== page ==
For many families, Black Friday is part of the Thanksgiving tradition. Whether camping out overnight or waking up early to snag deals, shoppers have spent years bundling up and fighting crowds to get the best holiday buys.
But holiday sales are no longer restricted to Black Friday. Now, stores are offering doorbusters throughout the season to convince customers to shop.
At FindLaw, we have mixed opinions about big box store blowouts. After reading one too many stories about shopping injuries, some of our staffers prefer shopping online for holiday gifts.
While online shopping may require more patience -- after all, you have to wait to pet your purchases -- it has a number of advantages: No crowds, no pesky salespeople, and no need to change out of your pajamas.
If you're new to making your holiday purchases online, here are five tips for Internet shopping:
- Plastic, Not Routing Numbers. It's easier to erase a bogus credit card charge than to get money back from your wiped-out checking account. Avoid entering your checking account number on a retailer's website if possible. If you don't use credit cards, try using a third-party service like PayPal, WePay, or Google Wallet to complete transactions.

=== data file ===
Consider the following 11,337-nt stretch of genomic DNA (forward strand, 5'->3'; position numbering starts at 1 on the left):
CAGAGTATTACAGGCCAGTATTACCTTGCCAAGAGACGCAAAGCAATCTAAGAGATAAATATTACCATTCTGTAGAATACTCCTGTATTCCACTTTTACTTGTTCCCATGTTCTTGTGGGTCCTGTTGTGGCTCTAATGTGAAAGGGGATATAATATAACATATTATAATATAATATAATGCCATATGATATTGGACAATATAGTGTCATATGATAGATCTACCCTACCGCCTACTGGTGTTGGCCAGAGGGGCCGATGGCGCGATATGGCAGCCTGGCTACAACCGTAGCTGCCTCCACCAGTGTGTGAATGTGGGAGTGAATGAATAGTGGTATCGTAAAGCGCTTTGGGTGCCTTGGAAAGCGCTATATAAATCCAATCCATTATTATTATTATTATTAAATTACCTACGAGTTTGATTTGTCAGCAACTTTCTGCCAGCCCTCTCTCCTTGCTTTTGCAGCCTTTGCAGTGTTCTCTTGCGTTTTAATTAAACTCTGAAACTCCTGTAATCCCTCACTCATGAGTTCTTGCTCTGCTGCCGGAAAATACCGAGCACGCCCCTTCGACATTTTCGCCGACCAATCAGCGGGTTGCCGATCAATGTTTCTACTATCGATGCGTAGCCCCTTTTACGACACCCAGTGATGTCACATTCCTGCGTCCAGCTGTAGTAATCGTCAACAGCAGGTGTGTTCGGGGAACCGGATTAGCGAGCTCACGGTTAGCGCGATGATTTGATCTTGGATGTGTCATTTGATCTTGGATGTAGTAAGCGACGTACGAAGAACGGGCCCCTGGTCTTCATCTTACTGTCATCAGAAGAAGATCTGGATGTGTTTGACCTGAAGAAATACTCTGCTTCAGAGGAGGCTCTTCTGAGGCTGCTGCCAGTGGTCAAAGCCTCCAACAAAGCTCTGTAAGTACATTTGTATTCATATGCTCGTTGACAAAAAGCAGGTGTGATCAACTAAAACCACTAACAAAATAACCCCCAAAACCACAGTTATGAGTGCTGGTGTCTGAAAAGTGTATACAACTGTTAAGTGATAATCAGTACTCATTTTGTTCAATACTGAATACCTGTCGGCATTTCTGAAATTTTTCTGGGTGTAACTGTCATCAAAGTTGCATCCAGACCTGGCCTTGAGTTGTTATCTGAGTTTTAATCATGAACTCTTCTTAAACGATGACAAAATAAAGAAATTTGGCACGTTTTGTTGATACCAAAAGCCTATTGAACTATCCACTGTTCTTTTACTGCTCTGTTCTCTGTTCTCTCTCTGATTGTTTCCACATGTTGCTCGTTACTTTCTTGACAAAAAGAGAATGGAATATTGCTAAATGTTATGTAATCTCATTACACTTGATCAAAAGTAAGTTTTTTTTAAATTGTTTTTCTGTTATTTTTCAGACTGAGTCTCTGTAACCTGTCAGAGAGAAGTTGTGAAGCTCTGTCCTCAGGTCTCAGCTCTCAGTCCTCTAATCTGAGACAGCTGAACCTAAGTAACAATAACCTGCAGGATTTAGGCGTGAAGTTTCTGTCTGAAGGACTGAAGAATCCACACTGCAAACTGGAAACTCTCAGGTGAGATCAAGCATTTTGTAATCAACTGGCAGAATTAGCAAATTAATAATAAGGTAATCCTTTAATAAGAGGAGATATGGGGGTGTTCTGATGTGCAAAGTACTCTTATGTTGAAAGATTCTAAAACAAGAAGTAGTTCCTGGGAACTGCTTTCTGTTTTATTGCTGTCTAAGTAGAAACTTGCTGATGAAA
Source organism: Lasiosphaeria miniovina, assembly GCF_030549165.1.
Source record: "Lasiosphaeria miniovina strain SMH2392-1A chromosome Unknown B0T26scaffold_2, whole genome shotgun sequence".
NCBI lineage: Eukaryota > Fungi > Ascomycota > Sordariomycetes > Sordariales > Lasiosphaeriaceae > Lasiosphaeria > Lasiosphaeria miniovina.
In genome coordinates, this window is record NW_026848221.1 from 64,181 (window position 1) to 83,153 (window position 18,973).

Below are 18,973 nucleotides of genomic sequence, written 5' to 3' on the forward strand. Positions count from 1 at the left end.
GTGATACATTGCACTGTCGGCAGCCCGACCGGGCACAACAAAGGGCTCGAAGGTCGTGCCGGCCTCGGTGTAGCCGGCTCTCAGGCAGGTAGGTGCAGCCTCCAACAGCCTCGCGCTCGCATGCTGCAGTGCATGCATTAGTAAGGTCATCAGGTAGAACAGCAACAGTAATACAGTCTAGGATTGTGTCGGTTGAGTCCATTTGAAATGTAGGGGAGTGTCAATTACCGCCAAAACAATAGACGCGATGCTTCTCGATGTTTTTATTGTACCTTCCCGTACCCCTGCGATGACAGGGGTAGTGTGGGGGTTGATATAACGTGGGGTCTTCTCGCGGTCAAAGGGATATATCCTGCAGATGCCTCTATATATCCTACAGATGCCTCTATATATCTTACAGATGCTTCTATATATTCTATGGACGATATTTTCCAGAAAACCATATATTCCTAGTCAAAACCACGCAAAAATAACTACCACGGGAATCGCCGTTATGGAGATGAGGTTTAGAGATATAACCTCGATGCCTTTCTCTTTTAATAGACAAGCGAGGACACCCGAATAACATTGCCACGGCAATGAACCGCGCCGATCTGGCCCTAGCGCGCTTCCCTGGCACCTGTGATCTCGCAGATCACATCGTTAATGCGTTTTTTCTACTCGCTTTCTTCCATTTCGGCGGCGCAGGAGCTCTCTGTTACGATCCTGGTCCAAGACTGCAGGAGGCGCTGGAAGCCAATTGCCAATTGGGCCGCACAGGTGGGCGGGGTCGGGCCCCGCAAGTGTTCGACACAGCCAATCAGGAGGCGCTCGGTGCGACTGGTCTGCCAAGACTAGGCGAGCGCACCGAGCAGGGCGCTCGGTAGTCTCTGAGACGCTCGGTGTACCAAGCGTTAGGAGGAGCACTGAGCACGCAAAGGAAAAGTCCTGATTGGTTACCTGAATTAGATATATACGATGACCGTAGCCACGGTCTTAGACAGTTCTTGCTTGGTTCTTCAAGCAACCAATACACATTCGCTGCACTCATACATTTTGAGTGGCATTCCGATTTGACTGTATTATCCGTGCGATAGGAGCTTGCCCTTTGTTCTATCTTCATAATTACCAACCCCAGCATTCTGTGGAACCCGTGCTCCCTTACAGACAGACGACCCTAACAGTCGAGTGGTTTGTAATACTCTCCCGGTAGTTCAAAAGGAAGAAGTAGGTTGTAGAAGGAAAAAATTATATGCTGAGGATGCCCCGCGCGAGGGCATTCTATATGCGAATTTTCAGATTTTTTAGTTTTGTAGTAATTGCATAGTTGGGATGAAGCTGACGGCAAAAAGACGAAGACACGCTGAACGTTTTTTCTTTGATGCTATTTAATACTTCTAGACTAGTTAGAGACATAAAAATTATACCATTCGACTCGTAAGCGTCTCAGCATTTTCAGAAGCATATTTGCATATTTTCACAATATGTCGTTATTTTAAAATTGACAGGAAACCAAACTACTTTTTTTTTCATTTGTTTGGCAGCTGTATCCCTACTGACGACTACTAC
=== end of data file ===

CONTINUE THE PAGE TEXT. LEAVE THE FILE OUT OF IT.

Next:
- Comparison Shopping. The best part of shopping online is the ease of comparison shopping. Use a search engine like Bing or Google to look for the widget you want. Select the shopping filter with either search engine, and you'll receive a list of e-commerce returns. You can even filter those returns within a specific price range to find the best deal. A word to the wise: Be sure to factor shipping costs and sales tax when calculating which retailer offers the best price.
- Reputation Matters. Only shop at reputable online retailers. (Keep in mind that a high search return doesn't make a vendor reputable; retailers can pay for prime placement.) If you're not sure if a retailer is reputable, run a search for the company name with the word "reviews." If other shoppers have had problems, they've probably vented about them online. If a deal appears to be too good to be true, it probably is.
- Flash Deals May Not Be Deals at All. Flash sale websites like Gilt or Rue La La have some killer deals, but some of their prices can be beat by traditional online retailers with more flexible return policies. Before you make a flash sale purchase, run a search for the exact item and brand name; you might be able to find it for a better price from a different vendor.
- Track Your Spending. If you notice purchases on your account that you don't recall making, alert your credit card company immediately. You can also use an app like Mint to avoid overspending during the holidays.